Close-Up: The Advocates - Why Coke's chief is 'obsessive about creativity'

The fourth interview in Campaign's series The Advocates, championing clients whose ethos is to spend through tough times, hears why Coca-Cola GB's marketing director, Cathryn Sleight, believes great creative is worth every penny.

Cathryn Sleight's sunny disposition has turned even brighter now that the weathermen are predicting that a long, hot summer lies ahead.

This means there are lots of thirsts to be slaked. And big thirsts spell big sales of fizzy drinks. No wonder Sleight, the Coca-Cola GB marketing director, finds the outlook fair. In fact, she claims her long-range forecast looks good well beyond the spike in sales that blistering summers always bring.

Certainly, Sleight has much to be cheerful about. Coke, singled out as symbolic of Britain's obesity crisis and said to be facing an uncertain future as customers switched to natural and healthier alternatives, has actually experienced a progressive rise in its UK sales, she says.

Coke is growing at more than 8 per cent in value and 4 per cent in volume, according to Nielsen. The My Coke portfolio, which includes Coca-Cola, Diet Coke and Coke Zero, had a total revenue of £970 million last year. Today, the figure has reached £978 million.

More money, more sales

Not only has this been mirrored by a rise in Coke's £40 million UK marketing spend but also by some eye-catching creative through Mother. Indeed, the agency's recent spots - a Coke ad full of singing furry creatures and the Oasis Rubberduckzilla - were successive Picks of the Week in Campaign. Sleight couldn't be more delighted. "I'm obsessive about great creativity," she declares.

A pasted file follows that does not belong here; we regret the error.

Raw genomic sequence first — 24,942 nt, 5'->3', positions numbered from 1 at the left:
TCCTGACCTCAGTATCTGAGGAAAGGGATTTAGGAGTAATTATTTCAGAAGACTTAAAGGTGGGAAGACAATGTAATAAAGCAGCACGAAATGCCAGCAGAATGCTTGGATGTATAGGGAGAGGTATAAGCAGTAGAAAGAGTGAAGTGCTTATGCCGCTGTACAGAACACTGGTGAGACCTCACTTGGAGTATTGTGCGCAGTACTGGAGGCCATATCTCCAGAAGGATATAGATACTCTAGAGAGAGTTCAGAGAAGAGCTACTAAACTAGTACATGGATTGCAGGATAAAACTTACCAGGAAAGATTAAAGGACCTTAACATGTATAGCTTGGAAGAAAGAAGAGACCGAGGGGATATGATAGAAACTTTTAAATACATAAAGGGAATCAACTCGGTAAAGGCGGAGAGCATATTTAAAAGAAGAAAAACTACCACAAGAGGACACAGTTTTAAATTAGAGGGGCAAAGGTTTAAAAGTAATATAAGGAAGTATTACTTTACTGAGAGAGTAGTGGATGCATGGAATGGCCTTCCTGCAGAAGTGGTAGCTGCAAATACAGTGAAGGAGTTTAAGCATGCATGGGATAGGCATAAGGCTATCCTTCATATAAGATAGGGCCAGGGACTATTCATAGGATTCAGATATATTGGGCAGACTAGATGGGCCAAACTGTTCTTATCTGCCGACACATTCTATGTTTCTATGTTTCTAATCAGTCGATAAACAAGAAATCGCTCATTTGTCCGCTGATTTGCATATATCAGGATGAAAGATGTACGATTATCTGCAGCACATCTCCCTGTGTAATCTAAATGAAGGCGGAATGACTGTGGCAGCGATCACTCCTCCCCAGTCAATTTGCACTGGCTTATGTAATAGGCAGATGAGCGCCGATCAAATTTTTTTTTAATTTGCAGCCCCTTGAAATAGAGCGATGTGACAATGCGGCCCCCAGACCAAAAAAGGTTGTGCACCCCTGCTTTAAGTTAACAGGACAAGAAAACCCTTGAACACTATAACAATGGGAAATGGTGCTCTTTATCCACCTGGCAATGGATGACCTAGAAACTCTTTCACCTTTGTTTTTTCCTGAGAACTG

So why has Coca-Cola's sales graph been climbing when all logic suggests it ought to be heading south? Sleight claims it's because its products are being perceived as affordable treats in tough times.

Certainly, colas remain a huge part of the £6 billion UK soft drinks industry and the category is worth £1.3 billion in retail sales.

At the same time, its 20 per cent stake in the smoothie-maker Innocent, for which it paid £30 million in April, fits with what Sleight says is Coca-Cola's ambition to be "a total beverage solution business".

Also, she claims, there's a synergy between the two companies that isn't readily appreciated: "Innocent is small but it has a foundation brand consumers love. We too have that with our biggest brand. The scale may be different but we're really not as different as people might make out.

"At a time of economic re-set, we're delivering a message of optimism and positivity. People love it and, as a result, they're re-engaging with the brand.

"During difficult times, people look for more affordable treats. They may not be able to afford a car or a foreign holiday - but they aren't cutting back on food and drink."

The DNA of marketing

Listening to consumers has never been more important for advertisers and their agencies, Sleight insists. And she suggests that, for Coke, this comes easy. Marketing is the company's raison d'etre.

"Marketing is in our DNA," she says. "It's at the centre of everything we do and it's why I work here."

Such an attitude manifests itself in an unswerving commitment to advertising, the bulk of it through its lead UK creative agency, Mother, and Vizeum, which handles media planning and buying.

"We believe in brands," Sleight says. "And every Millward Brown tracking study convinces us that if we continue to spend in difficult times, we will reap the benefits."

Moreover, she adds, the current business case for it is compelling: "Every £1 we put into the market is actually worth more than £1."